Hurricane Weather

by Brenda Levy Tate
Second Place, November 2011
Judged by Nathalie Handal

The first time my father caught me
a trout, blood-mucus slick
where its mouth was hooktorn,
he laid it scarred and scared
across my palm. I saw myself fade
out of its eyes.

Fathers disappear after awhile.
I watch mist creep ashore; listen
to the sedges weep. On this day,
a child can pull fish from brooks of air.
Hang them on an evergreen to unspeckle
and dry among needle-drops.

The rain wears warm gloves.
Ribs rise to a darker current beneath.
Breath swirls around them – river
through reeds.

Clouds run down skin, dress me
with this latest storm. It has another name
but I call it Thomas – after my father.
Thomas, for all my doubting.

I was the last thing seen by an innocent –
the reply to a question dying in my hand.
But I am no one’s answer now.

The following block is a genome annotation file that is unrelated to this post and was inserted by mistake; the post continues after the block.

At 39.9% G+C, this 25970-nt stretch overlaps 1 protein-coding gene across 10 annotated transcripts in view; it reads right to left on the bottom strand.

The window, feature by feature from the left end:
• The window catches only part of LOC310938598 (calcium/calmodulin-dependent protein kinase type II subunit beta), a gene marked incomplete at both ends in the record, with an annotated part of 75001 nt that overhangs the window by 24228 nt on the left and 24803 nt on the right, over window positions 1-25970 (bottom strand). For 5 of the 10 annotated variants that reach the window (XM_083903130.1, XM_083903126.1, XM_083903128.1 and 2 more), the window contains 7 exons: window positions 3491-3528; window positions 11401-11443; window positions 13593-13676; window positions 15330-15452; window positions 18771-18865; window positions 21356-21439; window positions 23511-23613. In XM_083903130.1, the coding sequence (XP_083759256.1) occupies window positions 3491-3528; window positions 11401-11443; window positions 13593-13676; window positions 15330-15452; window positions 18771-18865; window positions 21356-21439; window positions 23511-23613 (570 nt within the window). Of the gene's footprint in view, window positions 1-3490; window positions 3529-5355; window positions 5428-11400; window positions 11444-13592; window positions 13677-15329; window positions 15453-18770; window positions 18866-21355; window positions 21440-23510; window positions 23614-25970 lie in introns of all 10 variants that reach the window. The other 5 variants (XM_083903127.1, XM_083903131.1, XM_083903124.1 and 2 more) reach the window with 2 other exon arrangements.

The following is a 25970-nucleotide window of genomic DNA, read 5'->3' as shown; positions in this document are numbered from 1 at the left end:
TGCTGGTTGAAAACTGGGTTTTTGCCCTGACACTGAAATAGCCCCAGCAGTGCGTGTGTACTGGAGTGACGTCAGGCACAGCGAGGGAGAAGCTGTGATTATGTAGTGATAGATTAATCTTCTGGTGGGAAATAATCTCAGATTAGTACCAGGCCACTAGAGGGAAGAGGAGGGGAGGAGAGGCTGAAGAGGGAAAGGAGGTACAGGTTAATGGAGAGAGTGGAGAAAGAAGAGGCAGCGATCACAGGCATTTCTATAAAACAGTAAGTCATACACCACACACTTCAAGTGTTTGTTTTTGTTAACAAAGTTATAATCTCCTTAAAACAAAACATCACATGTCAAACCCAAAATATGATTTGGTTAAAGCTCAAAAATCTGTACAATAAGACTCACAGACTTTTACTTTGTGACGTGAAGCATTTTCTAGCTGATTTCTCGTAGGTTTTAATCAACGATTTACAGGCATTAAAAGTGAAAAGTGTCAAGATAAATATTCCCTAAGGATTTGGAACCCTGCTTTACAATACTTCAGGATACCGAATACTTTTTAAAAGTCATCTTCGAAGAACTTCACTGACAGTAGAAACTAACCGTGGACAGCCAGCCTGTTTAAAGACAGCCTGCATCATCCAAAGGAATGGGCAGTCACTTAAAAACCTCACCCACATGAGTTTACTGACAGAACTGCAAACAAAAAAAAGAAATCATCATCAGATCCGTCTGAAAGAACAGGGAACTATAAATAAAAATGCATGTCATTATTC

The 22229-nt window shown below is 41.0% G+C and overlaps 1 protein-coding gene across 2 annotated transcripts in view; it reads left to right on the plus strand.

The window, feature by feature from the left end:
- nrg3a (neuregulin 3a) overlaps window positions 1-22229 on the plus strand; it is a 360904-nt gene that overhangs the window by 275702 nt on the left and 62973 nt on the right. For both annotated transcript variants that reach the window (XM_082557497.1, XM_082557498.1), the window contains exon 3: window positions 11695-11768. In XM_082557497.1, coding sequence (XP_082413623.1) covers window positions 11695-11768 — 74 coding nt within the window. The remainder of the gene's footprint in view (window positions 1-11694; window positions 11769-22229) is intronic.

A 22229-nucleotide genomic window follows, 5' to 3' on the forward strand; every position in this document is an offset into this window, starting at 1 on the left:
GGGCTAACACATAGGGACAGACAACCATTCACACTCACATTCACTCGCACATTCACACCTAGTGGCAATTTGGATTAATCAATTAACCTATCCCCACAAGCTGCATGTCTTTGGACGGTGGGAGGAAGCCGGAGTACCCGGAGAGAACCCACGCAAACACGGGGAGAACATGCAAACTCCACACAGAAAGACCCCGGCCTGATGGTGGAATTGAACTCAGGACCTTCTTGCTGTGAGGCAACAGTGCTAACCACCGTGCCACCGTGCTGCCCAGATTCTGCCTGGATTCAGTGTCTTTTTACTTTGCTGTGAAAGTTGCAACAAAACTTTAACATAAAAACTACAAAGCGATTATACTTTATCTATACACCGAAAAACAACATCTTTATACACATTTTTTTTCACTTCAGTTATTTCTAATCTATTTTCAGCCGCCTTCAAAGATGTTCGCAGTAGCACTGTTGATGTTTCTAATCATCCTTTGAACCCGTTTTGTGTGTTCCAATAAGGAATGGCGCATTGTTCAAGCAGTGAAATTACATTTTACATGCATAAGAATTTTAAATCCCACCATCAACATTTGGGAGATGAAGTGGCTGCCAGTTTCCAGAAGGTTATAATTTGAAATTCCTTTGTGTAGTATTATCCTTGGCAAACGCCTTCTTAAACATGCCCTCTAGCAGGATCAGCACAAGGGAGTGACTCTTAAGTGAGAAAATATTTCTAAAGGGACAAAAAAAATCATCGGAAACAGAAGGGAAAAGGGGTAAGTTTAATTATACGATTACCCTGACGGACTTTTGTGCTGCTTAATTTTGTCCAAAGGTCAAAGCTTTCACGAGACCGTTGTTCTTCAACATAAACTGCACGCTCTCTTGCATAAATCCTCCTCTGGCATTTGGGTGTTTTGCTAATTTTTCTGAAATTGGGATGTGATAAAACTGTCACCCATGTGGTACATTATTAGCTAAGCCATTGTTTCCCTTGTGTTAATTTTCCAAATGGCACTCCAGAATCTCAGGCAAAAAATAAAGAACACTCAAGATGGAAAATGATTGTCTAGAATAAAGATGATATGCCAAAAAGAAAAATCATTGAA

“Fathers disappear after awhile,” is a line full of wound. It stands alone yet envelops the poem. Keeps it from falling like the reply dying in the hand and the question persisting. This poem insists on taking us to where the rain wears gloves, where clouds run down skin and an answer is no longer an answer. --Nathalie Handal

  • January 2018 Winners

    • First Place

      You Arrive Like Fall, Suddenly
      by Bob Bradshaw
      The Writer's Block

      Second Place

      Waiting for the Second Coming
      by Jim Doss
      Wild Poetry Forum

      Third Place

      by J.J. Williamson

      Honorable Mention

      When I Go Out and Then Come Back
      by Guy Kettelhack
      Wild Poetry Forum

  • December 2017 Winners

    • First Place

      by Jim Doss
      Wild Poetry Forum

      Second Place

      The Abandoned Woman
      by Midnight Moon
      Wild Poetry Forum

      Third Place

      Taking a Tumble
      by Paul A. Freeman
      The Write Idea